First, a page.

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Success factors for insurtech / incumbent partnerships

Written by Michael Fitzgerald, senior analyst insurance Celent on Apr 21, 2017

Insurers are making unprecedented investments in startup technology firms. Incumbent firms and industry newcomers increasingly operate within new partnership arrangements that go beyond the traditional supplier-buyer relationship. The success of these partnerships will directly impact the returns from these investments. Thus, it is important to understand what makes such relationships work most effectively.

Celent surveyed 62 insurers and 35 insurance-focused startups to identify best practices in these partnerships. What we learned was that both parties will need to make significant adjustments to their preferred ways of working (their cultures) in order to optimize their financial, time, and emotional investments in each other.

Before reviewing the data, it is valuable to answer the question “Just how different are these two worlds?” At Celent, we define culture as “how we do things around here”. That means how are decisions made – collaboratively or independently? Is risk rewarded or avoided? What role models provide the examples for employees to follow?

We constructed a table to tease out these differences. Not surprisingly, there were quite a few.

Any of these can have an impact on a successful partnership. Risk tolerance and speed of decisions are the two which receive most comment when discussing this analysis with start ups and insurers. Basically, insurers must significantly increase their cycle time and start up companies must recognize that, when dealing with incumbent financial institutions, the clock is much slower.

Do such cultural differences matter? This is where the data begins to direct us. In our survey, we asked “To what degree do cultural differences impact successful transformation partnerships?” Both groups agreed that it could have either a very significant or significant impact on success.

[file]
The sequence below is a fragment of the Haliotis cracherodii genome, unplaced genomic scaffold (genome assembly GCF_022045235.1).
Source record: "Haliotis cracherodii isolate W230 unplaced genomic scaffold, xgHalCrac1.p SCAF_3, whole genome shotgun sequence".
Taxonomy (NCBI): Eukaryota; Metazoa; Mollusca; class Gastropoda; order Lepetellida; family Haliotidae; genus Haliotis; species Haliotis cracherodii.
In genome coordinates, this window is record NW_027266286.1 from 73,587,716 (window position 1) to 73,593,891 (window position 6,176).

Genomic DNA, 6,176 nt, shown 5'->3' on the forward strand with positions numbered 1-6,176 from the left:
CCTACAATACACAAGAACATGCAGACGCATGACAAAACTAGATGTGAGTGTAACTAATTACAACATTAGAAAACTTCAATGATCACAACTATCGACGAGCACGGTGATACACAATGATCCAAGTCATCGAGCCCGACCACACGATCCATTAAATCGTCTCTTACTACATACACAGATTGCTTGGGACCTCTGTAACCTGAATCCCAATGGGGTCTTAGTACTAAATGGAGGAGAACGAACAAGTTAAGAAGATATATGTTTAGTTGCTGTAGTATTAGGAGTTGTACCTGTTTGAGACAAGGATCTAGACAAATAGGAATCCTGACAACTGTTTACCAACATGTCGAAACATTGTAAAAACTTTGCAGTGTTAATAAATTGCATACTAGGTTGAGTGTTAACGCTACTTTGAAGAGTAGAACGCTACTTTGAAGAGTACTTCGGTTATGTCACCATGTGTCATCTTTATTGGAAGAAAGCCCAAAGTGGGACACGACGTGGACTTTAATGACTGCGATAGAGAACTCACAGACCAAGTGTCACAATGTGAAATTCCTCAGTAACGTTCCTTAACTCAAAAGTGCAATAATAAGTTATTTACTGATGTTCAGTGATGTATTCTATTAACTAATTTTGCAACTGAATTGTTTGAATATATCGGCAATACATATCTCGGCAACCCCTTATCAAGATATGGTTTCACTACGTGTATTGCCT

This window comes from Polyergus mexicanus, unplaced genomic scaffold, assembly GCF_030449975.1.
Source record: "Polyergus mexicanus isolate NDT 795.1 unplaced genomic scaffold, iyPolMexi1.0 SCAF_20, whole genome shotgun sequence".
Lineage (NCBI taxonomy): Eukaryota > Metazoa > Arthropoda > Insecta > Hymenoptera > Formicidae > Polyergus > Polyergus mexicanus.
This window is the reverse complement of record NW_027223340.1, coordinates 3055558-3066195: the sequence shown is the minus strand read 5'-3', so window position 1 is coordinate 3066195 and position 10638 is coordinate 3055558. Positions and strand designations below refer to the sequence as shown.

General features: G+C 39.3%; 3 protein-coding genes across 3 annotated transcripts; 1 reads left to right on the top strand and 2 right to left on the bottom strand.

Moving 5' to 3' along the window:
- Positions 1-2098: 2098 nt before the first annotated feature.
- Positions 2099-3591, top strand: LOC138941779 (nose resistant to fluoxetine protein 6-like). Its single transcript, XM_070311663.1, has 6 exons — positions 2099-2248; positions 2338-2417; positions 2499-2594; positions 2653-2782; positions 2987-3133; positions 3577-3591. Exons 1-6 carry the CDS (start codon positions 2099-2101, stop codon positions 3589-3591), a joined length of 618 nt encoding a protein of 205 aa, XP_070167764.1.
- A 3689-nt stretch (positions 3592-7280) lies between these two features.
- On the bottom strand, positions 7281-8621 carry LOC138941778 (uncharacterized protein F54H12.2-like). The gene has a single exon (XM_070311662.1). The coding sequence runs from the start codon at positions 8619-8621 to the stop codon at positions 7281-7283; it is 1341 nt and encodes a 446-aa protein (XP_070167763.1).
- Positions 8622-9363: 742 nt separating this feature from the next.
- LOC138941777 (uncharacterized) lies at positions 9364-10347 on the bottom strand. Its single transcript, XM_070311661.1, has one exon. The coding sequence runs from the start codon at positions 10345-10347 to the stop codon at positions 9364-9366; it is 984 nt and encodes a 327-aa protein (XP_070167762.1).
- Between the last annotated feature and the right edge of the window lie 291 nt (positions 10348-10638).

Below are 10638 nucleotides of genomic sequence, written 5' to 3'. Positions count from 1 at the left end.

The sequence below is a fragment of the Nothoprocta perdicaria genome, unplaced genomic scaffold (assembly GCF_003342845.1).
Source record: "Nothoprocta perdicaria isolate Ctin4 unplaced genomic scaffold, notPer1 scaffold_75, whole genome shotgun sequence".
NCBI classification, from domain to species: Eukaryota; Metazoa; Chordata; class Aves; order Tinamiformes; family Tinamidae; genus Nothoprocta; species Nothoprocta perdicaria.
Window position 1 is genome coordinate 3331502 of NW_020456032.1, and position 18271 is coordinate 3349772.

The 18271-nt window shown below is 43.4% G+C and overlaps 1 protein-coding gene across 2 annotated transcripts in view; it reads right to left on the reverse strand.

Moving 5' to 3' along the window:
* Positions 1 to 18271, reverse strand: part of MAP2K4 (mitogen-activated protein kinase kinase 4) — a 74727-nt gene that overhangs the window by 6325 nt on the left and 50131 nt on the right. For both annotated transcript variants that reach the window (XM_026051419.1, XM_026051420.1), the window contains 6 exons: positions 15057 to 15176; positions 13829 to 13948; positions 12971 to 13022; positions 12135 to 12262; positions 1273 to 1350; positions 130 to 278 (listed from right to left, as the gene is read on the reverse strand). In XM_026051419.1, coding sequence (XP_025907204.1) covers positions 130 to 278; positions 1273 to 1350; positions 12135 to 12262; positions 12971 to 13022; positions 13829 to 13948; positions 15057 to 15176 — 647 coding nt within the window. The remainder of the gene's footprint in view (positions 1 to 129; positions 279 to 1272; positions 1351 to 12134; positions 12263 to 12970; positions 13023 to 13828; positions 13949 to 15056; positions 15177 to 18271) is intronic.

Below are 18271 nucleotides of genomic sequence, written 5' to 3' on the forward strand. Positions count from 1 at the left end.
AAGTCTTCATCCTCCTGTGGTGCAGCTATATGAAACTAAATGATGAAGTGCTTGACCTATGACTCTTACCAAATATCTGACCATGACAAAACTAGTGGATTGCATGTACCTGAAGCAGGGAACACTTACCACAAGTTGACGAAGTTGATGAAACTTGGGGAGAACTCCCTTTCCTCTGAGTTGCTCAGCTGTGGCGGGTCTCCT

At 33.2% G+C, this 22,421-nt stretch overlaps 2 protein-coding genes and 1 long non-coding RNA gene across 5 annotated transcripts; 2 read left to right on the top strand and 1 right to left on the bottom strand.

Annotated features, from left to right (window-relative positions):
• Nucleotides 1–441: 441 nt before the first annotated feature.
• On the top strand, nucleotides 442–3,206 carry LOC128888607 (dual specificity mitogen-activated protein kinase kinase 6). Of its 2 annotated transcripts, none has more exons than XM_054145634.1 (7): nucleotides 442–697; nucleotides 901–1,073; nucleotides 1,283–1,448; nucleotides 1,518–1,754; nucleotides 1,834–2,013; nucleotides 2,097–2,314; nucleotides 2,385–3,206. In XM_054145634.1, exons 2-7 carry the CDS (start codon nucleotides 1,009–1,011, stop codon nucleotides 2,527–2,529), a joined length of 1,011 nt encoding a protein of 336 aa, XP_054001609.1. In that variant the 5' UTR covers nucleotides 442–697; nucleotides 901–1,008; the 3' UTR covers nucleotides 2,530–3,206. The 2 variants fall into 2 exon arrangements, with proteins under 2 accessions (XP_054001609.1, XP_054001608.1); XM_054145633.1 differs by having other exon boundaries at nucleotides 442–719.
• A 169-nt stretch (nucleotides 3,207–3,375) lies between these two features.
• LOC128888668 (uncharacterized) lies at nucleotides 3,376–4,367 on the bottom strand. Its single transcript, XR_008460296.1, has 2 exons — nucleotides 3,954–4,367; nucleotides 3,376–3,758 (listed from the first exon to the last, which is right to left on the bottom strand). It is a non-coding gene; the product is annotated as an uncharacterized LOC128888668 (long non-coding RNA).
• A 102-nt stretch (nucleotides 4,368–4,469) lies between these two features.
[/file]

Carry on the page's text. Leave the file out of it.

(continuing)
Respondents were also asked to rank the challenge areas in making transformation work. They assigned a 1 to the area that has the largest impact and a 4 to the one with the smallest impact. The result shows the importance of a common plan for the partnership – something that can get shortchanged in the rush to deliver “something” to market.

Partners which are making progress with these new arrangements are approaching them in a deliberate way. Insurers and startups deliberately invest time and management capital in creating a shared vision for their initiatives. Insurer subject matter experts mentor startup employees to transfer industry knowledge. Some insurers invest in specific roles to manage partnerships outside the standard procurement process. Prospective partners participate in insurance-specific innovation accelerator models as a way to learn and network in this new ecosystem.

More best practices will emerge with time and experience. The results to date indicate that the firms that make effective adjustments to business as usual will benefit from stronger partnership arrangements.

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